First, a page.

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My Son Is Afraid of People in Costumes

Photograph by epSos .de

Halloween is coming. Shops are stocked with costumes, kids are frantically trying to decide between Spider-Man, Queen Elsa and Olaf. Moms are trying to keep everyone happy and get the pumpkins picked, treat bags ready, cupcakes baked for school harvest parties and keeping up with the general excitement Halloween brings.

But what about those kids who don’t like Halloween? What about the children who are scared of people in costumes, ghoul decorations and bats lurking in the night? Those kids who are trying to keep the panic from their friends, and informing their parents that they will not be dressing up this year.

I have one of those kids.

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My son is 5 years old. He hasn’t liked characters and people in costumes since he was at least 3. Theme parks are a disaster. Halloween is a definite no go. Birthday parties with clowns or characters can get tricky. And I’m OK with it all.

As soon as I realized my son was afraid of people who don’t look quite the way he thinks they should (men are not supposed to have sharks heads and giant chipmunks should not be able to give you a hug), I tried to figure out how to help him. I didn’t force the issue. I didn’t make him push past those fears so he could give a man in a giant frog costume a hug for photos. I accepted that this was where my son was at and moved forward.

But when so many people are in costumes in a kid’s world, how do you help them navigate those waters?

Prepare your child

If you are going to be at an event or resort where characters and people in costumes may show up, give your child advance notice. Prepare him or her so they aren’t surprised. Let them know when and where you might see the characters. Also give them the option to skip the event or leave the party early.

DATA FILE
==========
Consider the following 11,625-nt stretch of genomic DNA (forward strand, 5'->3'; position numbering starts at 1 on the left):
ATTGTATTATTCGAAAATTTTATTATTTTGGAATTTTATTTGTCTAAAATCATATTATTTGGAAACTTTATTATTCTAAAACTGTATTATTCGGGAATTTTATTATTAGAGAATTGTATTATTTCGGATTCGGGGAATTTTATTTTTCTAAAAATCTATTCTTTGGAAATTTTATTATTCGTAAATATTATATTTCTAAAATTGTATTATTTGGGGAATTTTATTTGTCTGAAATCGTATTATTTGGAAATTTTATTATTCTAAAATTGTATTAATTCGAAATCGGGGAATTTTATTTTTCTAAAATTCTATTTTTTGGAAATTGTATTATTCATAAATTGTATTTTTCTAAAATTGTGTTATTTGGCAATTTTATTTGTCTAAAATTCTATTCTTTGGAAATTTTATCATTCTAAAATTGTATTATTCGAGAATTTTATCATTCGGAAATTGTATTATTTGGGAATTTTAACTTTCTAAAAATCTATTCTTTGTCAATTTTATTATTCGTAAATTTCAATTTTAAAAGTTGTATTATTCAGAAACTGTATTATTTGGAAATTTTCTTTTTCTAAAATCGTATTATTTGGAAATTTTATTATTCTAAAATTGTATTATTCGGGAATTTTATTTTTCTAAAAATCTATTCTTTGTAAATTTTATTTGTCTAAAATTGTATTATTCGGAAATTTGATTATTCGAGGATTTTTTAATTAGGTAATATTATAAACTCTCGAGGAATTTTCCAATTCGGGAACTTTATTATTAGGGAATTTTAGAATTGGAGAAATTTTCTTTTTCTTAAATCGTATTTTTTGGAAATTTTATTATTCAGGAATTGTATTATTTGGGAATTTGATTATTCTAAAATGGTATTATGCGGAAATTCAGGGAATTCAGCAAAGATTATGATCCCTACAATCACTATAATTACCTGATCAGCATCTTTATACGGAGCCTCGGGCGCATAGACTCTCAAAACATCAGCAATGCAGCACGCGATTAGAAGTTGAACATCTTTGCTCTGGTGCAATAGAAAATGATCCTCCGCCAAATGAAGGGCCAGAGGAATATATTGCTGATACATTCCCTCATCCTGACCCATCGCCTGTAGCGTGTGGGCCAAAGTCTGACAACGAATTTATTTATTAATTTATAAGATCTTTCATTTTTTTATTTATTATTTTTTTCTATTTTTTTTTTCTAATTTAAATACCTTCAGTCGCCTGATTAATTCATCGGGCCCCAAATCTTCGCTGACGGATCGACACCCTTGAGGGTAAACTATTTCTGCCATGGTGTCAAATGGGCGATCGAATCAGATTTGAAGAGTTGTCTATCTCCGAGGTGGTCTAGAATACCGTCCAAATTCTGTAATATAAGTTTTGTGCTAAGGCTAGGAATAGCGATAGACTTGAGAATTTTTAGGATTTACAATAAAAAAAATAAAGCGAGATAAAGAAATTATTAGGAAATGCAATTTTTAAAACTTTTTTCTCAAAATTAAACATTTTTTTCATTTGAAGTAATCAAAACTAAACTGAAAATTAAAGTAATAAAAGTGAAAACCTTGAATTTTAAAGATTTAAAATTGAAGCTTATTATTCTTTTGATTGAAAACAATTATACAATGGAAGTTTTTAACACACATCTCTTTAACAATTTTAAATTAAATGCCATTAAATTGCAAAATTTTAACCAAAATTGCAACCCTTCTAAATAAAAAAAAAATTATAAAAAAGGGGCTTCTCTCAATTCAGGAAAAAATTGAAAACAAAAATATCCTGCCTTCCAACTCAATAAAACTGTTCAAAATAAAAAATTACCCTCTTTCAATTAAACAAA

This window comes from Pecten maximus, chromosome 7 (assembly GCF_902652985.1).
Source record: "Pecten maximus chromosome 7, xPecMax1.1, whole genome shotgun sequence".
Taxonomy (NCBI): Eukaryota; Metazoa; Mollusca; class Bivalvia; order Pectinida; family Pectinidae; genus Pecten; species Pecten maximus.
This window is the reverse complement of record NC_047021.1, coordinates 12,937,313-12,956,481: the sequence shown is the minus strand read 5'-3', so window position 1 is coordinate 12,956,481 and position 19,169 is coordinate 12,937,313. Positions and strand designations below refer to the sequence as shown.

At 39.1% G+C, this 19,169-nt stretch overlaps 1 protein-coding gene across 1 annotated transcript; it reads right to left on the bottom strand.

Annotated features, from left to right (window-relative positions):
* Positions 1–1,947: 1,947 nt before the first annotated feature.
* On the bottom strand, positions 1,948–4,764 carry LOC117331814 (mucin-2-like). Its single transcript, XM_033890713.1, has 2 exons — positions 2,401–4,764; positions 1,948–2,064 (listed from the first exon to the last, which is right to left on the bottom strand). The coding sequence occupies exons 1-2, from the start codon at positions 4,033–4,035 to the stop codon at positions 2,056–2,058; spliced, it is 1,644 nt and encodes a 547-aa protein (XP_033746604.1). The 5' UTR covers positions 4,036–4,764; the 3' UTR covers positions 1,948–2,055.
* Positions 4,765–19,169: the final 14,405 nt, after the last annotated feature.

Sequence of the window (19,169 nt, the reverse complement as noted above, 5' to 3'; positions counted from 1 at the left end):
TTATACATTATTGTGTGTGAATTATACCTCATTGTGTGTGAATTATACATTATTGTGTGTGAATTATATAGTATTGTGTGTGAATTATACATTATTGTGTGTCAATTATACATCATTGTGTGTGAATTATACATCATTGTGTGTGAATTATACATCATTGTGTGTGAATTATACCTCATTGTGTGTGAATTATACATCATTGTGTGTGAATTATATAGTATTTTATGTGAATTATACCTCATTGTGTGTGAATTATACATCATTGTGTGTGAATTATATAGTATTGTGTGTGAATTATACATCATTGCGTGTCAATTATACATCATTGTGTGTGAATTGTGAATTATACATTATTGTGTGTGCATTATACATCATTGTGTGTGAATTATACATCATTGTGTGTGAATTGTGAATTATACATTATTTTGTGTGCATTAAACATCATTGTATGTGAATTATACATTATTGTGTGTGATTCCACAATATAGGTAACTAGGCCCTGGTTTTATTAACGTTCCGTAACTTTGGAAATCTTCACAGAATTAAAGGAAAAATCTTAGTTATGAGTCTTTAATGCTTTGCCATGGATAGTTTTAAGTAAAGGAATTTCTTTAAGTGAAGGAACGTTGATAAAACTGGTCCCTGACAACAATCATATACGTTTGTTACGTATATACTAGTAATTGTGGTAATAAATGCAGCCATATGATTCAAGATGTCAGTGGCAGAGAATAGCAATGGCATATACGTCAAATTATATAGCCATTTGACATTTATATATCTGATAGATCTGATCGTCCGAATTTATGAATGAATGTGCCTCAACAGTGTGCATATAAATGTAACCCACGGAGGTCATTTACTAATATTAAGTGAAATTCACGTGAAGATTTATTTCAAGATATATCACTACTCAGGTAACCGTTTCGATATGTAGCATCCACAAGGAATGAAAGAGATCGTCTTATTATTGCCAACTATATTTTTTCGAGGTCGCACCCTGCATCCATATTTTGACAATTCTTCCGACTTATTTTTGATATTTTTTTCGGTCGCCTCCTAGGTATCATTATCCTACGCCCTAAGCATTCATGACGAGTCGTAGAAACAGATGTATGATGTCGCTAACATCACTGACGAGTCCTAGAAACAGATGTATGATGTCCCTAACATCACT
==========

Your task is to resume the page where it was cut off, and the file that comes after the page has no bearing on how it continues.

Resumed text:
Empower your child

I gave him control of a situation that scared him.

Last year we visited Disney’s Aulani. This was the first Disney experience my son ever had. I let him know ahead of time that Mickey and Minnie may be on vacation there, along with Goofy, Chip and Dale. He was not happy about this, but I explained that it was a big resort and there were many pools. If he saw a character while we were out and about all he had to do was grab me and we would immediately move to a different pool. I gave him control of a situation that scared him, which made him feel better when we did accidentally encounter characters while on route. He didn’t panic, he just hid behind me or we took an alternate route.

Don’t push

I am not a helicopter mom. Far from it. I believe in letting my kids explore the world in a variety of ways, and letting their imaginations grow. My son has a very active imagination, but he is also very logical and a realist. From the get-go he wanted to know how things worked, why they worked that way and knew there was a certain order to the universe (he gets the analytical stuff from his dad, but that logic and common sense is all me). I knew my son’s fears were not irrational or so bad that he had a phobia we needed to address right away. I had done my research. I knew this was very common for his age group. He may or may not grow out of it (I have friends in their 30s who still don’t like people in costumes). But I don’t push my son. I let him test the waters as he grows.

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Halloween is right around the corner, and for the fifth year in a row we may be celebrating in an alternate fashion. My son has been going back and forth on the issue. He really wants to be Spider-Man, but he isn’t quite sure he wants to see a bunch of other people in costumes. Maybe this year we will just go out to visit the local business; get our toes wet before we do the night time trick or treating.

Then again, he may surprise us and want to go all out. You just never know with kids, and that is the best part of being a parent. Your children grow and surprise you at every turn, but for now if he doesn’t want to see anyone in a costume, I’m not going to make a fuss. There are plenty of other places to visit and events to attend that celebrate the changing of the seasons.

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